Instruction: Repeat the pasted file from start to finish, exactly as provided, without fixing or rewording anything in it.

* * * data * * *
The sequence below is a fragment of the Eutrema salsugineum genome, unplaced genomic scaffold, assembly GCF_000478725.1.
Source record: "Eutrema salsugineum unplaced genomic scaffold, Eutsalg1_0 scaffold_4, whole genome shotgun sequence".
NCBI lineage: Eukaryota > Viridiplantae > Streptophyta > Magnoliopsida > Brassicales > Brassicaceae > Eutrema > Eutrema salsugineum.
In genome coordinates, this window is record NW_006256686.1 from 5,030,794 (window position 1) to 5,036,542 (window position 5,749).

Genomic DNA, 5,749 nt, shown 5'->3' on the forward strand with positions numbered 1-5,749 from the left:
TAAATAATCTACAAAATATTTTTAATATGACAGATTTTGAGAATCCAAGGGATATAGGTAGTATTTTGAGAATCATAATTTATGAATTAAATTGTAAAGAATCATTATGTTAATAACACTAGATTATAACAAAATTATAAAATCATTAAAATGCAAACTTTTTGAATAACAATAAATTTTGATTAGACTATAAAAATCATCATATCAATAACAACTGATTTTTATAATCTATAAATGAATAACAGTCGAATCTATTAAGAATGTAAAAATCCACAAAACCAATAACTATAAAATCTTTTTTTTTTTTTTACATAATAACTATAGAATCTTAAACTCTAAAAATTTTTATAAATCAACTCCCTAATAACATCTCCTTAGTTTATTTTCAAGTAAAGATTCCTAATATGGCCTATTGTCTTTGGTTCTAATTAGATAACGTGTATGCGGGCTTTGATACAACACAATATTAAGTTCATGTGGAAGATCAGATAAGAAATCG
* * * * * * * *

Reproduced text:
The sequence below is a fragment of the Eutrema salsugineum genome, unplaced genomic scaffold, assembly GCF_000478725.1.
Source record: "Eutrema salsugineum unplaced genomic scaffold, Eutsalg1_0 scaffold_4, whole genome shotgun sequence".
NCBI lineage: Eukaryota > Viridiplantae > Streptophyta > Magnoliopsida > Brassicales > Brassicaceae > Eutrema > Eutrema salsugineum.
In genome coordinates, this window is record NW_006256686.1 from 5,030,794 (window position 1) to 5,036,542 (window position 5,749).

Genomic DNA, 5,749 nt, shown 5'->3' on the forward strand with positions numbered 1-5,749 from the left:
TAAATAATCTACAAAATATTTTTAATATGACAGATTTTGAGAATCCAAGGGATATAGGTAGTATTTTGAGAATCATAATTTATGAATTAAATTGTAAAGAATCATTATGTTAATAACACTAGATTATAACAAAATTATAAAATCATTAAAATGCAAACTTTTTGAATAACAATAAATTTTGATTAGACTATAAAAATCATCATATCAATAACAACTGATTTTTATAATCTATAAATGAATAACAGTCGAATCTATTAAGAATGTAAAAATCCACAAAACCAATAACTATAAAATCTTTTTTTTTTTTTTACATAATAACTATAGAATCTTAAACTCTAAAAATTTTTATAAATCAACTCCCTAATAACATCTCCTTAGTTTATTTTCAAGTAAAGATTCCTAATATGGCCTATTGTCTTTGGTTCTAATTAGATAACGTGTATGCGGGCTTTGATACAACACAATATTAAGTTCATGTGGAAGATCAGATAAGAAATCG